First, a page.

We also did a hike to the active volcano called Pacaya. Now THAT was an experience. We signed up with a tour company that offered a staggeringly good price. Hello! Danger!

They picked us up in a rickety van with 4 other people, and the guy driving was definitely under 20 years old. He had a small boy with him of about 6, along with an older lady who may have been his mom. We drove around Antigua for a bit, and when we started wondering what was happening, he told us that he was having problems with his alternator, but not to worry. By then it was about 3pm. We headed up the mountain and it began to rain, and as he careened around corners on bald tires while talking on the phone and gesturing to the young boy we kept wondering how exactly he was controlling the steering wheel. This was on Sept 14, the day before Guatemala’s Independence Day, and the roads were full of people doing the traditional things related to this day: Groups of young people with lit torches running, blowing whistles and waving Guatemalan flags. On the roads were busloads of people cheering, chanting, and throwing water balloons and buckets of water at nearby cars. Traffic was crazy and it took us over an hour to get to Pacaya. By then it was 4pm. We met up with our guide, Rodolfo, and began the long, steep hike up to the area with hot lava and amazing scenery. At 6,500 feet we were gasping for breath as we climbed the shifting black sand to get higher and higher.

There were young boys with horses, yelling “Taxi, Taxi” and some older tourists finally gave in and mounted the horses. By halfway up those horses were looking pretty good; but we resisted. Finally we reached the area near the top, and realized the climb was worth it. Big chunks of volcanic rock, glowing fiery red, breaking off and rolling down the mountain with loud sizzles, greeted us.

Chris had brought some marshmallows, and we used sticks that we had broken off to roast marshmallows in this hot volcano; a real first. A German woman near us exclaimed loudly, and we looked over and realized that her designer sneakers had melted soles. The heat was intense, but the views amazing. As it started to get dark Rodolfo tried to hurry us, but with the group taking pictures progress was slow.

He was concerned, as security left the mountain at 6 and there were lots of robberies there in the dark. We began to make our way down the steep, rocky hill in the dark, guided by our small flashlights. When we finally got to the bottom our maniac driver was waiting for us. When we boarded the van he told us that his alternator was almost gone. This meant that we had to descend the twisting, turning roads crammed with holiday traffic….in the dark. It also meant that we were totally exposed to the gangs of people hurling dirty water, because he couldn’t get the electric windows up. So, for 3 hours we inched down, stuck in traffic, inhaling diesel fumes, with our raincoats over us to protect us from the incoming water. What a night.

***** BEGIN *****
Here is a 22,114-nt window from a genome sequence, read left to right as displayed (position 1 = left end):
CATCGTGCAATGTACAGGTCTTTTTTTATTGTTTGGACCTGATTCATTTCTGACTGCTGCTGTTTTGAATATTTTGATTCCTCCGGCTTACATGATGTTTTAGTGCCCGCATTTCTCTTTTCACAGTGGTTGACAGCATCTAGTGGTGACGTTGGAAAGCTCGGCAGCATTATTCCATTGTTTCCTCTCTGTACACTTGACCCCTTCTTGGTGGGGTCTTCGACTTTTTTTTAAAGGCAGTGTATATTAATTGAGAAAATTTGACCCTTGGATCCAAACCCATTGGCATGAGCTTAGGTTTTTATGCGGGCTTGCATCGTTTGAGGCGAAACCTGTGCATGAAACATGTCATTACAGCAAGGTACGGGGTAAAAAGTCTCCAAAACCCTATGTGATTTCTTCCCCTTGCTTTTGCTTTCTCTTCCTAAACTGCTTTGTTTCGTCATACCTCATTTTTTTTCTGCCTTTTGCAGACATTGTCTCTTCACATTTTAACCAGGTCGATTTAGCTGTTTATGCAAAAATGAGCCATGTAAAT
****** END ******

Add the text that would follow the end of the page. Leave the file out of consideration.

The next day Chris and I decided to visit a local curiosity, a church in a small village about an hour from central Antigua, where they worship San Simeon, who they also call “Maximon”.

This is another of those formerly-catholic-converted by the indigenous people to their own religion and belief-system churches, and boy was it interesting. People light candles, perform rituals, but it all centers around a statue on the altar of this “saint.” Offerings are made to him…not incense, but cigars, liquor, food and treats. Conveniently, there is a cantina adjacent to the church where you can buy aguardiente to offer Maximon. We stood and watched some of the offerings, and it was an amazing sight. I met a woman who was a local ‘shaman’ and she offered to give me a ‘limpieza’ or a cleaning of negative energy for a small fee. I couldn’t resist. So, I was up there with Maximon, getting hit over the head with some leaves filled with aguardiente, followed by throwing some of the potent liquor over the statue in an offering. How’s that for a travel experience?

Well, if we can get out of here, I will (as scheduled) board a plane on Thursday for home for a short catch-up trip, while Chris gets the heck out of Honduras. If the airport stays closed we will get on the bike and head for Nicaragua. This means we will have to skip going to El Salvador, which makes us sad but means that we won’t have to enter Honduras again to get to the next country.

The adventures continue!